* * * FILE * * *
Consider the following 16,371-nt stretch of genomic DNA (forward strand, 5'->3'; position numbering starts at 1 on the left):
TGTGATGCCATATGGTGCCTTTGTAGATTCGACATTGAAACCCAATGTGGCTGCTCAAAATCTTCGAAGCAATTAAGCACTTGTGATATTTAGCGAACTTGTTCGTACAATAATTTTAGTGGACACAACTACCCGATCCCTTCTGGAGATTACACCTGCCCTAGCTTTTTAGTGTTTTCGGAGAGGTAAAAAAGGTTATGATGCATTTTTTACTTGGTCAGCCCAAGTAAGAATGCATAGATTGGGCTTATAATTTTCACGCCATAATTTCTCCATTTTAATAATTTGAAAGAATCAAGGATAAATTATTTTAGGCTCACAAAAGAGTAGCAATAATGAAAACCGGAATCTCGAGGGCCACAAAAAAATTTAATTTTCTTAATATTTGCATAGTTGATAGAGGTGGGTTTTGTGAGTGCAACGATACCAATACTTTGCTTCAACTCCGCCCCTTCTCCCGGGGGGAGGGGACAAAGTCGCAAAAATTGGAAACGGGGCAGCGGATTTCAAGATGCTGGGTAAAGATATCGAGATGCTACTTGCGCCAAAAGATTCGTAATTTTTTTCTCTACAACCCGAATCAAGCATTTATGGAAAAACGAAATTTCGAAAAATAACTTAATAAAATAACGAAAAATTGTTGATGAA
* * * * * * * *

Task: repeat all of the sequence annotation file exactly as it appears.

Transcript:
Consider the following 16,371-nt stretch of genomic DNA (forward strand, 5'->3'; position numbering starts at 1 on the left):
TGTGATGCCATATGGTGCCTTTGTAGATTCGACATTGAAACCCAATGTGGCTGCTCAAAATCTTCGAAGCAATTAAGCACTTGTGATATTTAGCGAACTTGTTCGTACAATAATTTTAGTGGACACAACTACCCGATCCCTTCTGGAGATTACACCTGCCCTAGCTTTTTAGTGTTTTCGGAGAGGTAAAAAAGGTTATGATGCATTTTTTACTTGGTCAGCCCAAGTAAGAATGCATAGATTGGGCTTATAATTTTCACGCCATAATTTCTCCATTTTAATAATTTGAAAGAATCAAGGATAAATTATTTTAGGCTCACAAAAGAGTAGCAATAATGAAAACCGGAATCTCGAGGGCCACAAAAAAATTTAATTTTCTTAATATTTGCATAGTTGATAGAGGTGGGTTTTGTGAGTGCAACGATACCAATACTTTGCTTCAACTCCGCCCCTTCTCCCGGGGGGAGGGGACAAAGTCGCAAAAATTGGAAACGGGGCAGCGGATTTCAAGATGCTGGGTAAAGATATCGAGATGCTACTTGCGCCAAAAGATTCGTAATTTTTTTCTCTACAACCCGAATCAAGCATTTATGGAAAAACGAAATTTCGAAAAATAACTTAATAAAATAACGAAAAATTGTTGATGAA